In popular GIS software, data projected in latitude/longitude is often represented as a Geographic Coordinate System. For example, data in latitude/longitude if the datum is the North American Datum of 1983 is denoted by 'GCS North American 1983'.
On the GRS80 or WGS84 spheroid at sea level at the Equator, one latitudinal second measures 30.715 m, one latitudinal minute is 1843 m and one latitudinal degree is 110.6 km. The circles of longitude, meridians, meet at the geographical poles, with the west–east width of a second naturally decreasing as latitude increases. On the Equator at sea level, one longitudinal second measures 30.92 m, a longitudinal minute is 1855 m and a longitudinal degree is 111.3 km. At 30° a longitudinal second is 26.76 m, at Greenwich (51°28′38″N) 19.22 m, and at 60° it is 15.42 m.
On the WGS84 spheroid, the length in meters of a degree of latitude at latitude ϕ (that is, the number of meters you would have to travel along a north–south line to move 1 degree in latitude, when at latitude ϕ), is about
The returned measure of meters per degree latitude varies continuously with latitude.
Similarly, the length in meters of a degree of longitude can be calculated as
(Those coefficients can be improved, but as they stand the distance they give is correct within a centimeter.)
The formulae both return units of meters per degree.
An alternative method to estimate the length of a longitudinal degree at latitude is to assume a spherical Earth (to get the width per minute and second, divide by 60 and 3600, respectively):
where Earth's equatorial radius equals 6,378,137 m and ; for the GRS80 and WGS84 spheroids, . ( is known as the reduced (or parametric) latitude). Aside from rounding, this is the exact distance along a parallel of latitude; getting the distance along the shortest route will be more work, but those two distances are always within 0.6 m of each other if the two points are one degree of longitude apart.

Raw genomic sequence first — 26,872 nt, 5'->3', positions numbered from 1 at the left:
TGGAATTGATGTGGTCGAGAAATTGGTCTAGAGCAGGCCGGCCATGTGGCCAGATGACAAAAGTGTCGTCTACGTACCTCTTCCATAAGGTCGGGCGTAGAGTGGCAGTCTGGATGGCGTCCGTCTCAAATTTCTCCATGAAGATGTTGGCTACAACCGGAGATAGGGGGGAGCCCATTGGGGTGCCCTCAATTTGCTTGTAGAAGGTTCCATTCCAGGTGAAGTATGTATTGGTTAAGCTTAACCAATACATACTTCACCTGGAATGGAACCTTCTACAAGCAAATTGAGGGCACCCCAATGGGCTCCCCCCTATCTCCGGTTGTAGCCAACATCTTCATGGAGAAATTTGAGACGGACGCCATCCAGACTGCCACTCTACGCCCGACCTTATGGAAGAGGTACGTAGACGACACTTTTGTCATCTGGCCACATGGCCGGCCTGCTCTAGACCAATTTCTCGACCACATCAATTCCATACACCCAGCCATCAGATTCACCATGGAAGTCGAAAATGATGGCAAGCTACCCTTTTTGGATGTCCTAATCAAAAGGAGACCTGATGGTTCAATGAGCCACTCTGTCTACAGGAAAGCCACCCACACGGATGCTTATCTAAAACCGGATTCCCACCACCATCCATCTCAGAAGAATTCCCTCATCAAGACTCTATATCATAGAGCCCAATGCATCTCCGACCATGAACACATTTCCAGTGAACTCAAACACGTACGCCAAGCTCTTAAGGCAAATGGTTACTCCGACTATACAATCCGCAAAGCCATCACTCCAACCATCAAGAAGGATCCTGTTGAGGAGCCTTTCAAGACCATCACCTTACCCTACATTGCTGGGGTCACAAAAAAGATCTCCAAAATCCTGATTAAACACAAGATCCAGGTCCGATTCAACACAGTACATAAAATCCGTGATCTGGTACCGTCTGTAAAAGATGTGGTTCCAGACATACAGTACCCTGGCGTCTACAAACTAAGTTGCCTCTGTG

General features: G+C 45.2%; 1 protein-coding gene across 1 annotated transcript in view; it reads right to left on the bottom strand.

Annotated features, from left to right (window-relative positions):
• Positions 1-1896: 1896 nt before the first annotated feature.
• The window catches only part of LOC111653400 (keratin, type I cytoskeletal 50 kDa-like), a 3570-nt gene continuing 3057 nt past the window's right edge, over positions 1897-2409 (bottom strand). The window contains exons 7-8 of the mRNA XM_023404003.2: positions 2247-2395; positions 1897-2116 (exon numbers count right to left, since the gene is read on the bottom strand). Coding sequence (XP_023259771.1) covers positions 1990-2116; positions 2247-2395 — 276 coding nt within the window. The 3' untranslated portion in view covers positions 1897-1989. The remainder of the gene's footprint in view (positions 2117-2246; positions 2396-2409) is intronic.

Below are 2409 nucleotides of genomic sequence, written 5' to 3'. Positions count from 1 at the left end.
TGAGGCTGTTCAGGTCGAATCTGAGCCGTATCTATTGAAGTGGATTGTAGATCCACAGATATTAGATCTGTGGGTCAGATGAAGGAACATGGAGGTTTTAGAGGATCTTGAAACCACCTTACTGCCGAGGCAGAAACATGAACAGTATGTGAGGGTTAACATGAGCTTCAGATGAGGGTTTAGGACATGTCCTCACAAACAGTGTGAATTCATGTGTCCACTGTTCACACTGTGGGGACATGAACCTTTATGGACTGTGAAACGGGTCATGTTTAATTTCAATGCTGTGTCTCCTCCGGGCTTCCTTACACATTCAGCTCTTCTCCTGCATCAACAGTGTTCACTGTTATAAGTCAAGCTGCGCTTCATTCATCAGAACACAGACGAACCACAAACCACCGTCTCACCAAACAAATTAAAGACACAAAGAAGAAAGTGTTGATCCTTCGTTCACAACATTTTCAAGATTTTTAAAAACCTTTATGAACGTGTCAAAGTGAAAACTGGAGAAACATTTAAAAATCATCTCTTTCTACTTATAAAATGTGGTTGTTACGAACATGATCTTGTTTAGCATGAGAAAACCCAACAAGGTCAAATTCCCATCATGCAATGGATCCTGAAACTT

Longitudinal length equivalents at selected latitudes
Like any series of multiple-digit numbers, latitude-longitude pairs can be challenging to communicate and remember. Therefore, alternative schemes have been developed for encoding GCS coordinates into alphanumeric strings or words:
^The pair had accurate absolute distances within the Mediterranean but underestimated the circumference of the Earth, causing their degree measurements to overstate its length west from Rhodes or Alexandria, respectively.
^Alternative versions of latitude and longitude include geocentric coordinates, which measure with respect to Earth's center; geodetic coordinates, which model Earth as an ellipsoid; and geographic coordinates, which measure with respect to a plumb line at the location for which coordinates are given.
^WGS 84 is the default datum used in most GPS equipment, but other datums can be selected.
^Chang, Kang-tsung (2016). Introduction to Geographic Information Systems (9th ed.). McGraw-Hill. p. 24. ISBN978-1-259-92964-9.